Koala retrovirus genotyping analyses reveal a low prevalence of KoRV-A in Victorian koalas and an association with clinical disease
Alistair R. Legione,1,* Jade L. S. Patterson,1,2 Pam Whiteley,1,3 Simon M. Firestone,1 Megan Curnick,1,4 Kate Bodley,2 Michael Lynch,1,2 James R. Gilkerson,5 Fiona M. Sansom1† and Joanne M. Devlin1†
1 Asia Pacific Centre for Animal Health, Faculty of Veterinary and Agricultural Sciences, The University of Melbourne, Parkville, Victoria, Australia
2 Veterinary Department, Melbourne Zoo, Parkville, Victoria, Australia
3 Wildlife Health Surveillance Victoria, The University of Melbourne, Werribee, Victoria, Australia
4 Australian Wildlife Health Centre, Healesville Sanctuary, Healesville, Victoria, Australia
5 Centre for Equine Infectious Diseases, Faculty of Veterinary and Agricultural Sciences, The University of Melbourne, Parkville, Victoria, Australia.
Purpose. Koala retrovirus (KoRV) is undergoing endogenization into the genome of koalas in Australia, providing an opportunity to assess the effect of retrovirus infection on the health of a population. The prevalence of KoRV in north-eastern Australia (Queensland and New South Wales) is 100%, whereas previous preliminary investigations in south-eastern Australia (Victoria) suggested KoRV is present at a lower prevalence, although the values have varied widely. Here, we describe a large study of free-ranging koalas in Victoria to estimate the prevalence of KoRV and assess the clinical significance of KoRV infection in wild koalas.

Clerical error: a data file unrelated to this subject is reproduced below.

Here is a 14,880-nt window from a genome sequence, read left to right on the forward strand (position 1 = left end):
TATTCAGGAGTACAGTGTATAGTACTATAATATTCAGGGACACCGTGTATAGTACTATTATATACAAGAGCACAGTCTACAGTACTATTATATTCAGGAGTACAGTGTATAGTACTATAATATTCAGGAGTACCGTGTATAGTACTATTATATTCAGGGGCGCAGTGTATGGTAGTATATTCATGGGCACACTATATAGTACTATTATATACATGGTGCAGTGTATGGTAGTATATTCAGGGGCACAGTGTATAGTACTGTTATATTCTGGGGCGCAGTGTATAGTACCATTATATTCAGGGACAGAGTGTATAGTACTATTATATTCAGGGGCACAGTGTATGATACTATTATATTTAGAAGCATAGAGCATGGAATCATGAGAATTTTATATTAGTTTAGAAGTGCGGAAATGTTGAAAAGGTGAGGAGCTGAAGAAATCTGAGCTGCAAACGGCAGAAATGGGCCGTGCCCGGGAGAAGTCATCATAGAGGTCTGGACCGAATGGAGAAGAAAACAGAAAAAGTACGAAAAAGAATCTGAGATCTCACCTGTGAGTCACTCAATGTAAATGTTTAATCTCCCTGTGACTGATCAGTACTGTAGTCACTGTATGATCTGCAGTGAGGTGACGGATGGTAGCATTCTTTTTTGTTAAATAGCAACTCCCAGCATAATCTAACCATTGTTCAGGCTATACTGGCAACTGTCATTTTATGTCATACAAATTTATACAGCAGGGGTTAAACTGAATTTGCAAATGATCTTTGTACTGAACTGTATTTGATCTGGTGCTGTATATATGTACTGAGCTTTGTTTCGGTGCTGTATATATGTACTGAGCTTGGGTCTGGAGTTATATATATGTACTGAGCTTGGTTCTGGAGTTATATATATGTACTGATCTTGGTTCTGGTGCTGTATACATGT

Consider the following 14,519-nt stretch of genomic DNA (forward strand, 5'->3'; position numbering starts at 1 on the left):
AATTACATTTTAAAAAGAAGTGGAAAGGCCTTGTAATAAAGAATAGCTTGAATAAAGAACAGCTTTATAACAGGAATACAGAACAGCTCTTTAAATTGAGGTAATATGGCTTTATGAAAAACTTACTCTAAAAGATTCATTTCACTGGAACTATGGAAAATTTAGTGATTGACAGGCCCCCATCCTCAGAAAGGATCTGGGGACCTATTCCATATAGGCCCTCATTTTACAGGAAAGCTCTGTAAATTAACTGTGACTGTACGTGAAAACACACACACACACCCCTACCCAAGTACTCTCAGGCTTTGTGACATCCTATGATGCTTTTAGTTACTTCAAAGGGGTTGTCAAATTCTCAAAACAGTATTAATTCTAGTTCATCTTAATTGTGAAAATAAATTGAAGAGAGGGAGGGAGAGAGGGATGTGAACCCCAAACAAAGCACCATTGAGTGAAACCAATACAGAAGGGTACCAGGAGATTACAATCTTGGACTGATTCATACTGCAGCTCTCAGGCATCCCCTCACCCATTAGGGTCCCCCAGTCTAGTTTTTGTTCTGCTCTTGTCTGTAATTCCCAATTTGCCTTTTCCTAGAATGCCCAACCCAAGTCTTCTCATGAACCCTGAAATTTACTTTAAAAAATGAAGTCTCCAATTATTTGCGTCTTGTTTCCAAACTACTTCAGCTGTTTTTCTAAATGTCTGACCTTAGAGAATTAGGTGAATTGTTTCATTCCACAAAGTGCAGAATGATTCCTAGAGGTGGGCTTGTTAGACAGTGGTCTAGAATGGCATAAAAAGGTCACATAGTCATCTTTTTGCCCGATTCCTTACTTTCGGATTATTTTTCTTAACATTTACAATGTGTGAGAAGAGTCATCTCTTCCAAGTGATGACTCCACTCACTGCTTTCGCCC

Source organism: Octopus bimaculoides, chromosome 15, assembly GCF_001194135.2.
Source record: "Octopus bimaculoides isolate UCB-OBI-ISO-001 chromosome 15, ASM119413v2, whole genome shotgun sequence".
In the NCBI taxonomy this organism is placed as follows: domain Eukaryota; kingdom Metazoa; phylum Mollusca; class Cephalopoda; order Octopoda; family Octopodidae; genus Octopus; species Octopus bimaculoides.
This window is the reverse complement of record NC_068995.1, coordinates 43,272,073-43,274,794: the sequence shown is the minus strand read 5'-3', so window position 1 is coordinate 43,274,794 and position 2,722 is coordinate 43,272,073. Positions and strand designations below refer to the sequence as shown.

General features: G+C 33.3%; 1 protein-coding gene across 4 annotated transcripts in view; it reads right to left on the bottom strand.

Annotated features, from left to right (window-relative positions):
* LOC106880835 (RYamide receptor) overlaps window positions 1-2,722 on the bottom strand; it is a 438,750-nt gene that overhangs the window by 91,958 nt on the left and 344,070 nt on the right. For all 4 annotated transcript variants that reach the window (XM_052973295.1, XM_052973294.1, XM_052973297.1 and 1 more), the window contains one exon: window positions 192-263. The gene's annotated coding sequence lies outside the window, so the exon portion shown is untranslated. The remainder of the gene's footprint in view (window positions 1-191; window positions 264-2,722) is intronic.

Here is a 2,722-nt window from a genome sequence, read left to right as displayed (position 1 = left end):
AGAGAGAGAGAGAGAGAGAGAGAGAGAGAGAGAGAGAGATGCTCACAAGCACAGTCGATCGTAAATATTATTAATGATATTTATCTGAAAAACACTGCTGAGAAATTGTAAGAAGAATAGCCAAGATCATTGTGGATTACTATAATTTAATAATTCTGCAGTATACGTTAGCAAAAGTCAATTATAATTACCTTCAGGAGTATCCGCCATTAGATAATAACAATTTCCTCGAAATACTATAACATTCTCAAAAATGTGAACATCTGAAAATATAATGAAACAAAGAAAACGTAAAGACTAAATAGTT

Methodology. Blood or spleen samples from 648 koalas where tested for KoRV provirus, and subsequently genotyped, using PCRs to detect the pol and env genes respectively. Clinical data was also recorded where possible and analysed in comparison to infection status.
Results. The prevalence of KoRV was 24.7% (160/648). KoRV-A was detected in 141/160 cases, but KoRV-B, a genotype associated with neoplasia in captive koalas, was not detected. The genotype in 19 cases could not be determined. Genomic differences between KoRV in Victoria and type strains may have impacted genotyping. Factors associated with KoRV infection, based on multivariable analysis, were low body condition score, region sampled, and ‘wet bottom’ (a staining of the fur around the rump associated with chronic urinary incontinence). Koalas with wet bottom were nearly twice as likely to have KoRV provirus detected than those without wet bottom (odds ratio=1.90, 95% confidence interval 1.21, 2.98).
Conclusion. Our findings have important implications for the conservation of this iconic species, particularly regarding translocation potential of Victorian koalas.